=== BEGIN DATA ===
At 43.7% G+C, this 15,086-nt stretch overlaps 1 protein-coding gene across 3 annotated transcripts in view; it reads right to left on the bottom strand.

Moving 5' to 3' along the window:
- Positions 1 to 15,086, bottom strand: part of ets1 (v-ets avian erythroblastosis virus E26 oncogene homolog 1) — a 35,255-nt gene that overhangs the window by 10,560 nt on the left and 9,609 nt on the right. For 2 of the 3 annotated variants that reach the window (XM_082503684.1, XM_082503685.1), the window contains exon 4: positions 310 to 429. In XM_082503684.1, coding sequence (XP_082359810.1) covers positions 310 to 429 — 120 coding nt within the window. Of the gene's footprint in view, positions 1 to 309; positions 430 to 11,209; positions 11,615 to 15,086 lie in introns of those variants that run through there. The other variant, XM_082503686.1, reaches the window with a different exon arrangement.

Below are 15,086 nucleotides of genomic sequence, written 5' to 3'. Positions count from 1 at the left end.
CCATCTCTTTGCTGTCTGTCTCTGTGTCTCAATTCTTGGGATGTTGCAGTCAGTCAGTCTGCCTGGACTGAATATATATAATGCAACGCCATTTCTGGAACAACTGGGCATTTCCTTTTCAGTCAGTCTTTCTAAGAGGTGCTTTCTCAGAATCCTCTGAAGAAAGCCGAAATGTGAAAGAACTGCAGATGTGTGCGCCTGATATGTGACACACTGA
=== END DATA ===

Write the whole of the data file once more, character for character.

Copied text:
At 43.7% G+C, this 15,086-nt stretch overlaps 1 protein-coding gene across 3 annotated transcripts in view; it reads right to left on the bottom strand.

Moving 5' to 3' along the window:
- Positions 1 to 15,086, bottom strand: part of ets1 (v-ets avian erythroblastosis virus E26 oncogene homolog 1) — a 35,255-nt gene that overhangs the window by 10,560 nt on the left and 9,609 nt on the right. For 2 of the 3 annotated variants that reach the window (XM_082503684.1, XM_082503685.1), the window contains exon 4: positions 310 to 429. In XM_082503684.1, coding sequence (XP_082359810.1) covers positions 310 to 429 — 120 coding nt within the window. Of the gene's footprint in view, positions 1 to 309; positions 430 to 11,209; positions 11,615 to 15,086 lie in introns of those variants that run through there. The other variant, XM_082503686.1, reaches the window with a different exon arrangement.

Below are 15,086 nucleotides of genomic sequence, written 5' to 3'. Positions count from 1 at the left end.
CCATCTCTTTGCTGTCTGTCTCTGTGTCTCAATTCTTGGGATGTTGCAGTCAGTCAGTCTGCCTGGACTGAATATATATAATGCAACGCCATTTCTGGAACAACTGGGCATTTCCTTTTCAGTCAGTCTTTCTAAGAGGTGCTTTCTCAGAATCCTCTGAAGAAAGCCGAAATGTGAAAGAACTGCAGATGTGTGCGCCTGATATGTGACACACTGA